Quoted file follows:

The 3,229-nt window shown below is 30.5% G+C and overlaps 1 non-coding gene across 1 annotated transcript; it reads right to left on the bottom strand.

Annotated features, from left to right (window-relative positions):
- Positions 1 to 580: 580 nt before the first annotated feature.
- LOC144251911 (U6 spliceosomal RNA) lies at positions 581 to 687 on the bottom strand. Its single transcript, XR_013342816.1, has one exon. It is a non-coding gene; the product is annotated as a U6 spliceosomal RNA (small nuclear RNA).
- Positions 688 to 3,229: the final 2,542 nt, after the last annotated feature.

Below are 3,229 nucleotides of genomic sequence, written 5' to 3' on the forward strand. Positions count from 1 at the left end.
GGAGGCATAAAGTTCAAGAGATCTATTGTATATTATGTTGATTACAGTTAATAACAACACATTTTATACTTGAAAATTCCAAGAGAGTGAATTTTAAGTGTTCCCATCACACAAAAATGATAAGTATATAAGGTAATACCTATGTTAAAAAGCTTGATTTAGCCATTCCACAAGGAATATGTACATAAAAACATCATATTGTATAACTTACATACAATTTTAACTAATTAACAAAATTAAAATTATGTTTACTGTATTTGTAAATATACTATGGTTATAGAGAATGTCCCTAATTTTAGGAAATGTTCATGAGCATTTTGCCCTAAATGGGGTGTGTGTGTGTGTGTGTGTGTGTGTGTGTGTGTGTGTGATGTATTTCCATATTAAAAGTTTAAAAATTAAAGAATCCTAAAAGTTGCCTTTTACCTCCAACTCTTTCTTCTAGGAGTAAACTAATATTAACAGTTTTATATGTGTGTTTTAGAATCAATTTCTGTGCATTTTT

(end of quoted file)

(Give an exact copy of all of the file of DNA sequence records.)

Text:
The 3,229-nt window shown below is 30.5% G+C and overlaps 1 non-coding gene across 1 annotated transcript; it reads right to left on the bottom strand.

Annotated features, from left to right (window-relative positions):
- Positions 1 to 580: 580 nt before the first annotated feature.
- LOC144251911 (U6 spliceosomal RNA) lies at positions 581 to 687 on the bottom strand. Its single transcript, XR_013342816.1, has one exon. It is a non-coding gene; the product is annotated as a U6 spliceosomal RNA (small nuclear RNA).
- Positions 688 to 3,229: the final 2,542 nt, after the last annotated feature.

Below are 3,229 nucleotides of genomic sequence, written 5' to 3' on the forward strand. Positions count from 1 at the left end.
GGAGGCATAAAGTTCAAGAGATCTATTGTATATTATGTTGATTACAGTTAATAACAACACATTTTATACTTGAAAATTCCAAGAGAGTGAATTTTAAGTGTTCCCATCACACAAAAATGATAAGTATATAAGGTAATACCTATGTTAAAAAGCTTGATTTAGCCATTCCACAAGGAATATGTACATAAAAACATCATATTGTATAACTTACATACAATTTTAACTAATTAACAAAATTAAAATTATGTTTACTGTATTTGTAAATATACTATGGTTATAGAGAATGTCCCTAATTTTAGGAAATGTTCATGAGCATTTTGCCCTAAATGGGGTGTGTGTGTGTGTGTGTGTGTGTGTGTGTGTGTGTGTGATGTATTTCCATATTAAAAGTTTAAAAATTAAAGAATCCTAAAAGTTGCCTTTTACCTCCAACTCTTTCTTCTAGGAGTAAACTAATATTAACAGTTTTATATGTGTGTTTTAGAATCAATTTCTGTGCATTTTT